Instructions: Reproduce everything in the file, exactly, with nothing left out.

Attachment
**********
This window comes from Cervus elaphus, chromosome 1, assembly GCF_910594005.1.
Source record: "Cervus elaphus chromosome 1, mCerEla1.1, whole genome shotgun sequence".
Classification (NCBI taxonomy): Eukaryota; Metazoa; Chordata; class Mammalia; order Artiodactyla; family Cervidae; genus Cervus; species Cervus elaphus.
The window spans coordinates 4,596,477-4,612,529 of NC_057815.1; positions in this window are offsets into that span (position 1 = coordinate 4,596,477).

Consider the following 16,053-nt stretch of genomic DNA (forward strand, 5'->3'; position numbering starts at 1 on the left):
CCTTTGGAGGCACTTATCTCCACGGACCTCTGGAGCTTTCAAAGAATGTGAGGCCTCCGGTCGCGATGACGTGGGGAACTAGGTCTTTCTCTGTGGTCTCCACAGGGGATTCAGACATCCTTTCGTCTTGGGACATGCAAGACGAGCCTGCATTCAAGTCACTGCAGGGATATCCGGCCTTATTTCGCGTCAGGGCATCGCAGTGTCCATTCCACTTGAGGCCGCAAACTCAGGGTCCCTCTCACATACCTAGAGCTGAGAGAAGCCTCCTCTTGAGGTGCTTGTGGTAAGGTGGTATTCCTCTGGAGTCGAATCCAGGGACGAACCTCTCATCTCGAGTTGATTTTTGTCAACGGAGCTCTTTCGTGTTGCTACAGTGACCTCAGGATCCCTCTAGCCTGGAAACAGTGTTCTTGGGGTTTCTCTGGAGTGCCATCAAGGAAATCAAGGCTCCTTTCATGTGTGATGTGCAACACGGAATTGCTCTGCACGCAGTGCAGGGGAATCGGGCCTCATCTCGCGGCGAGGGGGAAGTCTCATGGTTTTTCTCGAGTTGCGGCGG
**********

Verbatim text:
This window comes from Cervus elaphus, chromosome 1, assembly GCF_910594005.1.
Source record: "Cervus elaphus chromosome 1, mCerEla1.1, whole genome shotgun sequence".
Classification (NCBI taxonomy): Eukaryota; Metazoa; Chordata; class Mammalia; order Artiodactyla; family Cervidae; genus Cervus; species Cervus elaphus.
The window spans coordinates 4,596,477-4,612,529 of NC_057815.1; positions in this window are offsets into that span (position 1 = coordinate 4,596,477).

Consider the following 16,053-nt stretch of genomic DNA (forward strand, 5'->3'; position numbering starts at 1 on the left):
CCTTTGGAGGCACTTATCTCCACGGACCTCTGGAGCTTTCAAAGAATGTGAGGCCTCCGGTCGCGATGACGTGGGGAACTAGGTCTTTCTCTGTGGTCTCCACAGGGGATTCAGACATCCTTTCGTCTTGGGACATGCAAGACGAGCCTGCATTCAAGTCACTGCAGGGATATCCGGCCTTATTTCGCGTCAGGGCATCGCAGTGTCCATTCCACTTGAGGCCGCAAACTCAGGGTCCCTCTCACATACCTAGAGCTGAGAGAAGCCTCCTCTTGAGGTGCTTGTGGTAAGGTGGTATTCCTCTGGAGTCGAATCCAGGGACGAACCTCTCATCTCGAGTTGATTTTTGTCAACGGAGCTCTTTCGTGTTGCTACAGTGACCTCAGGATCCCTCTAGCCTGGAAACAGTGTTCTTGGGGTTTCTCTGGAGTGCCATCAAGGAAATCAAGGCTCCTTTCATGTGTGATGTGCAACACGGAATTGCTCTGCACGCAGTGCAGGGGAATCGGGCCTCATCTCGCGGCGAGGGGGAAGTCTCATGGTTTTTCTCGAGTTGCGGCGG